1. First, decide which users to migrate to scram-sha-256. The ideal is to migrate everyone, all at once. In practice you may be unable to do that, for a few reasons:
    • Older client tools don't support scram-sha-256. You need at least psql 10, or pgAdmin 4.
    • Your app's client libraries may not support scram-sha-256. At a minimum, you will probably have to upgrade your client libraries2.
    • And it's not enough just to upgrade your libraries; you also have to change the password for each user who's migrating, because PostgreSQL needs to hash this password in scram-sha-256 format. There's no automatic rehash (there can't be, since PostgreSQL doesn't store the cleartext of the old password).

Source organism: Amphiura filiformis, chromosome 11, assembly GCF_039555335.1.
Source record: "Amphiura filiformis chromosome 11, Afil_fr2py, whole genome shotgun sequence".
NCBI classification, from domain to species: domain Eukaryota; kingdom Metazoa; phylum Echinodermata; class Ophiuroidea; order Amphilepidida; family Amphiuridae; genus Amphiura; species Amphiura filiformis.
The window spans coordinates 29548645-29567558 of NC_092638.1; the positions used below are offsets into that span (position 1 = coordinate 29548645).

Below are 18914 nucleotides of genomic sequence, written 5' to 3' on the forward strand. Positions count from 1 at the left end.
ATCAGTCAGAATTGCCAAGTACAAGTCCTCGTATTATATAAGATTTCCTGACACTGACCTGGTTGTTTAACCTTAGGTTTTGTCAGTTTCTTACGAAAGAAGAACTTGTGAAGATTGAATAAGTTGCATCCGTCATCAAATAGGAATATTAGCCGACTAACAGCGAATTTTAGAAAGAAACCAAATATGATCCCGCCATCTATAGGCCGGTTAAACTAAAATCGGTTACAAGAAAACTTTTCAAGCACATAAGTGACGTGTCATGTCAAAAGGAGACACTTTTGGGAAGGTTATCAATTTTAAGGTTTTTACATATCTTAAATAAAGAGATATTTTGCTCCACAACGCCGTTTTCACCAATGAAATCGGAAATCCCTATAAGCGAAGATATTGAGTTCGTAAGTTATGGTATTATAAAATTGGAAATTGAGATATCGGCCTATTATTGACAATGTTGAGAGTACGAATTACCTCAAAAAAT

• Finally, besides your own code, you may have third-party apps connecting to your database, whose library versioning policy and password reset policy you don't control.
  2. Having chosen the users to migrate, upgrade your relevant client libraries, psql/postgresql-client packages, and/or pgAdmin versions.
  3. If you're migrating all users, skip to the next step. If, instead, you're migrating a subset of users, then create a new role, and put all those users in that role. This step saves a bit of repetitive config work.
  4. $ sudo su - postgres
    psql
    postgres=# create role scram_sha_256_users nologin ROLE alice, bob, eve;
    … where alice, bob, and eve are the users you're moving to scram-sha-256. We'll set their passwords in a minute.